Belgium recently moved to a 4 day work week and it’s been fantastic. Employees are happier, more productive, and companies more profitable. Apparently, companies save loads of money on energy consumption by limiting the number of hours people spend at work each week. What’s not to love? You may be asking yourself, why didn’t we move to this sooner? If you’re interested in how to implement this kind of change at your company, keep reading. Here are the details on the 4 day work week in Belgium and why it’s fantastic.
Working remotely is becoming increasingly popular. This is particularly for younger workers who are more attached to their mobile devices than ever. It also allows employees to balance their professional and personal lives more easily. In addition, there’s evidence that working from home makes people more productive. However, there’s no one-size-fits-all approach to remote working; some companies do it better than others. The key?
One of the biggest benefits of a four-day work week is increased productivity. Studies show that employees who spend fewer hours at their desks are more productive as they’re getting more done. These people achieve an equal amount or more of work within a shorter period of time. This is especially true when you look at unemployment rates. Countries with less work weeks also have lower unemployment rates. And on top of that, people who enjoy less workweeks tend to be happier workers with higher quality output—an important aspect to consider for any successful company culture.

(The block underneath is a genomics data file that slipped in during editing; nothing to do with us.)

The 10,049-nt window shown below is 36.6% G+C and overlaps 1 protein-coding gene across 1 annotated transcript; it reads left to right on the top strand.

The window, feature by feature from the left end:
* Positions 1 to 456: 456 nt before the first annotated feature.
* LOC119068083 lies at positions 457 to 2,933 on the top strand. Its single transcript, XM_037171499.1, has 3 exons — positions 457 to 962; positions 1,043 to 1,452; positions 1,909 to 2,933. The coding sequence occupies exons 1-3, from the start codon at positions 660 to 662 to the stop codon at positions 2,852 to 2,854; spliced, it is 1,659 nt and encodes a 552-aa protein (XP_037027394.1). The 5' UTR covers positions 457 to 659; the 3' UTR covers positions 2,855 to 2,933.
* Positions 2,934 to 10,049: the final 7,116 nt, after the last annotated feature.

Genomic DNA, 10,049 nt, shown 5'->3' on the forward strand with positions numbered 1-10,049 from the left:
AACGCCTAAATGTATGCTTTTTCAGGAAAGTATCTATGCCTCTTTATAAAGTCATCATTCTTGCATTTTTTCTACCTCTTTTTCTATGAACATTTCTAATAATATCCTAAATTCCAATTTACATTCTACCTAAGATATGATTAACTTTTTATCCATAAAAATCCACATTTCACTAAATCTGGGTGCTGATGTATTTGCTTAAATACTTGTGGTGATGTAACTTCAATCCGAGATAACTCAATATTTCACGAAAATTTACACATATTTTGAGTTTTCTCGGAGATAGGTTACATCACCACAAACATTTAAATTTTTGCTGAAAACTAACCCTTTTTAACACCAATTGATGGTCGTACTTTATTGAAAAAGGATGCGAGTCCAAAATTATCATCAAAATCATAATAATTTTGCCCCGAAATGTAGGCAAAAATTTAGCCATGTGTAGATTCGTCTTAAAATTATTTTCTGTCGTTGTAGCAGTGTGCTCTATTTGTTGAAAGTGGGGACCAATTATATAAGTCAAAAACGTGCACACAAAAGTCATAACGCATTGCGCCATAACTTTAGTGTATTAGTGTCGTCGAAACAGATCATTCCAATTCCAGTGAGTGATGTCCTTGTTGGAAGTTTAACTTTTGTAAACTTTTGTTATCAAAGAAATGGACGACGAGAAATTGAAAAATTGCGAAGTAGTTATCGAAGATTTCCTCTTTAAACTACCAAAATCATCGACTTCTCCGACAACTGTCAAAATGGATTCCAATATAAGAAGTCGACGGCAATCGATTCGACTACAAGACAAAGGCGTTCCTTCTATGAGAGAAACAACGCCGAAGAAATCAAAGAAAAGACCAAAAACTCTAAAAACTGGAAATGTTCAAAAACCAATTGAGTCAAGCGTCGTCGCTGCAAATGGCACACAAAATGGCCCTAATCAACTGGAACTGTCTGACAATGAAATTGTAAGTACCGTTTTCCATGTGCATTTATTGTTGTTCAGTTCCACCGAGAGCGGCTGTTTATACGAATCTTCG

I hate the term work/life balance because it presupposes that work and life should be balanced. However, work is but one part of life. Research has shown that a 4-day work week greatly improves productivity. Employees are more energized, they develop better relationships with co-workers, they’re less stressed, and they even drink less alcohol at night! On top of that, a shorter workweek helps companies save money since they don’t have to pay employees for days when there’s no work.
Employees who aren’t getting enough sleep, are more likely to call out sick. A study published in SLEEP found employees who got less than seven hours of sleep had roughly two times more absences than those getting 8.5 hours or more. The study also revealed those sleeping fewer than six hours a night had almost three times as many absences as those sleeping 7 to 8.5 hours per night. Short on sleep? You may be at higher risk for developing colds and other illnesses which could limit your productivity (and keep you home sick). Simply consider adjusting your work schedule—especially if you’re easily disrupted by noise and commotion during off-hours—or find other ways to prioritize your health (like making sure you get an adequate amount of exercise daily).